|Rep. Tim Scott|
For the better part of the past year, House Republicans have been fighting against the current Administration’s regulatory onslaught, which affects millions of families nationwide.
In my hometown of North Charleston, S.C., we watched firsthand as the National Labor Relations Board sued the Boeing Corporation — our nation’s top exporter — for a hypothetical loss of jobs.
This bold attempt to protect the President’s union allies at the expense of American jobs was galling, especially at a time when unemployment in South Carolina was more than 10%.
While the NLRB case has been one of the most publicized examples of government overreach, the housing industry also knows all too well the power of burdensome and unnecessary government regulations.
The hard work put in by home builders not only allows many families the opportunity to realize the dream of owning a home, but is also an extremely important economic driver for our nation.
To emphasize that point, NAHB estimates three jobs are created for each new single-family home that is built.
Unfortunately, as a result of Dodd-Frank, multiple new burdensome regulations have been placed on the home building and mortgage industries.
Consequently, developers and builders are unable to complete projects because they can’t get a loan, and potential home buyers are not able to get a mortgage to purchase one.
To help shed light on this, the first stop on my regulations tour this past fall — designed to highlight how an overreaching federal government can affect every aspect of our lives — was an unfinished home.
When a developer can’t receive a loan because of unrealistic capital requirements now imposed on new acquisition, development and construction (AD&C) loans, they lose their ability not only to build, but to pay their workers.
I talked with one local home builder in my district who was turned down for a loan by 25 banks because of these new AD&C requirements.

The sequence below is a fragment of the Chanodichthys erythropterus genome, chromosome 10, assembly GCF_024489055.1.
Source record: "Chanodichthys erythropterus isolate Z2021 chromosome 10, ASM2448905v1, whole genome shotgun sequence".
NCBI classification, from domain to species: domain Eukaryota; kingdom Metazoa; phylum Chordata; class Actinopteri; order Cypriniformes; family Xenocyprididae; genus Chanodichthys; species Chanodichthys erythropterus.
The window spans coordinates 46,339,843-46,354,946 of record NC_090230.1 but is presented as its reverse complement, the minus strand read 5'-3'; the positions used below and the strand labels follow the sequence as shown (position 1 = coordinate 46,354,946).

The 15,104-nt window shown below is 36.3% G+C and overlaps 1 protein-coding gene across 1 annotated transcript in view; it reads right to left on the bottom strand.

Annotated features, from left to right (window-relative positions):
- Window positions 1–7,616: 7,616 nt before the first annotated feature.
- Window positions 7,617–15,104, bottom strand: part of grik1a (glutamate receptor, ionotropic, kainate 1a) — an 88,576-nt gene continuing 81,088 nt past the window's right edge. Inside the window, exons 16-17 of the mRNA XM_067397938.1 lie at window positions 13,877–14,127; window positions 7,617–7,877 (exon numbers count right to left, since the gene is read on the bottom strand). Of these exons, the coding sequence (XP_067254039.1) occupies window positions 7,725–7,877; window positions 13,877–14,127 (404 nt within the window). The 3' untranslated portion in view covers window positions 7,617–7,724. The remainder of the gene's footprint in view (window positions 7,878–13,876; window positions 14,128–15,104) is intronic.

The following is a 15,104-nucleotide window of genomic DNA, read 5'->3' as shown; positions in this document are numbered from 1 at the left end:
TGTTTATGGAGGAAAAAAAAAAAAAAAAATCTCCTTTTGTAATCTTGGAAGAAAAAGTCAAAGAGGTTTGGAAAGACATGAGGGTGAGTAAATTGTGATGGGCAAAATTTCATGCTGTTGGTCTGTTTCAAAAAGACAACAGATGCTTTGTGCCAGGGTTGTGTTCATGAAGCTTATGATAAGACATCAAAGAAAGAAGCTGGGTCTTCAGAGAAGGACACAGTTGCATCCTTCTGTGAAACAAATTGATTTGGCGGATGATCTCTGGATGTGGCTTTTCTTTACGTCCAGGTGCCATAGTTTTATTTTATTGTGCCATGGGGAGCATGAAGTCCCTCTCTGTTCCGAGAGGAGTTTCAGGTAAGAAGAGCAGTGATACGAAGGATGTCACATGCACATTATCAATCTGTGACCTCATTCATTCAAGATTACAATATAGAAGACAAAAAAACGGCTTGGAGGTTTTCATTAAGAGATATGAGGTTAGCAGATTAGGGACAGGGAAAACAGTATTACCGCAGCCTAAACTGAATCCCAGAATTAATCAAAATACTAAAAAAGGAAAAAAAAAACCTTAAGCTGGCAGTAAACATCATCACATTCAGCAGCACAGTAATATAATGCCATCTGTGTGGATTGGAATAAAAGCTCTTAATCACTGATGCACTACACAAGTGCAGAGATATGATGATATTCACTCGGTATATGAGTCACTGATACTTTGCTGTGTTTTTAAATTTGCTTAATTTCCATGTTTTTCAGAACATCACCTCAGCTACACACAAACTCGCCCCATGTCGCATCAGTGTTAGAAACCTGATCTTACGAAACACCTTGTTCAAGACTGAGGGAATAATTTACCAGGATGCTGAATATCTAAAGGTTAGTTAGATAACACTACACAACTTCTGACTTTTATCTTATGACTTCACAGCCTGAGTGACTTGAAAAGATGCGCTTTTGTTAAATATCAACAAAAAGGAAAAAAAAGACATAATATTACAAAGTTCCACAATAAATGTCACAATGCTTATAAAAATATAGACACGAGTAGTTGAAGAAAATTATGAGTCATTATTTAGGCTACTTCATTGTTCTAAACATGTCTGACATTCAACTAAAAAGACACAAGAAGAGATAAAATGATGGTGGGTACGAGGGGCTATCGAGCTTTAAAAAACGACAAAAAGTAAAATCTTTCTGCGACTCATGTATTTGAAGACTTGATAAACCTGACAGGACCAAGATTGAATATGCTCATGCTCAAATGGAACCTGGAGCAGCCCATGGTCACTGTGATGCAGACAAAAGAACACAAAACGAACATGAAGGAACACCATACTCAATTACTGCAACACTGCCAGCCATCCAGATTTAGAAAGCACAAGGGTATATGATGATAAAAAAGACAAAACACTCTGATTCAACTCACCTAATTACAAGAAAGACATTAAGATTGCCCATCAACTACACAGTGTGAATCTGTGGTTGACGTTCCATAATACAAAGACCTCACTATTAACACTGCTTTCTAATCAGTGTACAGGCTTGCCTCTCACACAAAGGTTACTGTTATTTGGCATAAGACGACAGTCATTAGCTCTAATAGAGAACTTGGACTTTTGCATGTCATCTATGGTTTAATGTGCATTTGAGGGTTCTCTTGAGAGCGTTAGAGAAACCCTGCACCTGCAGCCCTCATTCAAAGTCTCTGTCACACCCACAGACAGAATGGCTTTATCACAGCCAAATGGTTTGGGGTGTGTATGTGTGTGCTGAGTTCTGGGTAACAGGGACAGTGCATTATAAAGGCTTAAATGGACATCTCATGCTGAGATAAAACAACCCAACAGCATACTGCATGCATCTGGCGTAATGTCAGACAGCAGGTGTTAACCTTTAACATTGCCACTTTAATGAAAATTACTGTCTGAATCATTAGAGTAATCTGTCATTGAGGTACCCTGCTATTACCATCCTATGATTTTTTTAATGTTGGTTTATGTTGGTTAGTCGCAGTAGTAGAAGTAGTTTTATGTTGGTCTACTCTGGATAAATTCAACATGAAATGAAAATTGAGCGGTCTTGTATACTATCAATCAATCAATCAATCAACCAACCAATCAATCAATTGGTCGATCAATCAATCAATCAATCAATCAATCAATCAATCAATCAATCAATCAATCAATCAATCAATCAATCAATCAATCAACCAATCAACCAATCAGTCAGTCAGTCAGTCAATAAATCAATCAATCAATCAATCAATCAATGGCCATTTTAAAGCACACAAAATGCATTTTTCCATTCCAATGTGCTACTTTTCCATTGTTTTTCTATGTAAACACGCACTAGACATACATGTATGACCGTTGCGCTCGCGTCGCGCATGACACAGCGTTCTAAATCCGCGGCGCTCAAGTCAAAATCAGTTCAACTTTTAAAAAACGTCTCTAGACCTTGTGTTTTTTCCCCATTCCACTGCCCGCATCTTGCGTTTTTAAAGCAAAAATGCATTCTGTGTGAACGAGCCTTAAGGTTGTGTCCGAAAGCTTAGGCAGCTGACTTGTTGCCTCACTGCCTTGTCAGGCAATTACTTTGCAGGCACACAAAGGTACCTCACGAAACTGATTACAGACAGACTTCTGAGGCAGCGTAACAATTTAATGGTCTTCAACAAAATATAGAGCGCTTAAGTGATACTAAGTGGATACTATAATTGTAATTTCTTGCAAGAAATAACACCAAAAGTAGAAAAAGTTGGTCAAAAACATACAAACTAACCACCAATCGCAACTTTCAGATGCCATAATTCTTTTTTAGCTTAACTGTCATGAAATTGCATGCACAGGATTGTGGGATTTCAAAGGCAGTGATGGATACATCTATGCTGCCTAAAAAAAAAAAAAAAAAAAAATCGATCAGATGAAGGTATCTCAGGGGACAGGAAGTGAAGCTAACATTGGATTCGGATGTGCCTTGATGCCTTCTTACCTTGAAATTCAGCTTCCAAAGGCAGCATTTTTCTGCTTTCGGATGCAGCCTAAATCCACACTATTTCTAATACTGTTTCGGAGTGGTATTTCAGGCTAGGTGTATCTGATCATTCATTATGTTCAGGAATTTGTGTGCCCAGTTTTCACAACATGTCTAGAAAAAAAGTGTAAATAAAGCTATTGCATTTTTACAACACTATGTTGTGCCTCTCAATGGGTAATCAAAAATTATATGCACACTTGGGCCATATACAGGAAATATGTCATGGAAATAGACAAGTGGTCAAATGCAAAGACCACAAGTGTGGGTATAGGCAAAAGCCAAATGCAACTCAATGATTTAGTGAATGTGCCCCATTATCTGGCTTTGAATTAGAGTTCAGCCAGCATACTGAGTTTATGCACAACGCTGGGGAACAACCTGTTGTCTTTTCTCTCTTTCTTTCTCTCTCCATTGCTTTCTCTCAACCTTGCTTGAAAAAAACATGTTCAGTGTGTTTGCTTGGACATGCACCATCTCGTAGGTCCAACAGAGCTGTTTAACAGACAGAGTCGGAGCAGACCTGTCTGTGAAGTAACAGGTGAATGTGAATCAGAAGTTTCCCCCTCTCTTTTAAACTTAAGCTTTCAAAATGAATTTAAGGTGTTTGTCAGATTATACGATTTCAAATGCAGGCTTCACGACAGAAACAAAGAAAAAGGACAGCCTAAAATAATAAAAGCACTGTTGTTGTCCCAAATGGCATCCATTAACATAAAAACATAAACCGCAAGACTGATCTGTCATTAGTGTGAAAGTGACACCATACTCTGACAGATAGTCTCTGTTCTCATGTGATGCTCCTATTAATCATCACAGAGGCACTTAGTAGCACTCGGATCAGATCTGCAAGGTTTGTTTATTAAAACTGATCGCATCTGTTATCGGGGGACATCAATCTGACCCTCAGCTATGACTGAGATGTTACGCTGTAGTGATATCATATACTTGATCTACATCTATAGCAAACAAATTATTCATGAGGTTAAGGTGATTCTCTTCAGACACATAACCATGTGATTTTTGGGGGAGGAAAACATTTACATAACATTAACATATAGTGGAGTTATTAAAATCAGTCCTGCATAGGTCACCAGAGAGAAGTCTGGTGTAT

This, in turn, leads to startling numbers — more than 1.4 million construction workers have been idled since 2006 in the housing industry alone, and 42% of the builders in the industry have gone out of business.
This is unacceptable — the government should be creating an environment conducive to growth, not one that kills jobs and small businesses.
Additionally, new mortgage requirements have made it harder for potential home buyers to buy.
One new requirement will force home buyers to make a downpayment equal to 20% of the selling price. If this regulation had been in effect in 2010, only 14% of home owners would have made enough of a downpayment to purchase their home.
While we all agree something needs to be done to safeguard against another housing bubble, creating mortgage limits so high that they are unattainable for many Americans is not the way do so.
My colleagues and I in the House have pushed to undo these harmful regulations. I have cosponsored two important pieces of legislation that will do so.
The Home Construction Lending Regulatory Improvement Act (HR 1755) eliminates the 100% capital requirement and uses market-based appraisals, rather than only “as completed” values.
HR 3461, the Financial Institutions Examination Fairness and Reform Act, addresses commercial loan concerns by restricting their ability to be classified as nonaccrual solely because the collateral value has deteriorated.
As we continue fighting against government overreach, the examples shown above are some of the key points to be made as to how harmful burdensome regulations can truly be.
We must give home builders, and all of our job creators, the stability and confidence to do what they do best — innovate and grow.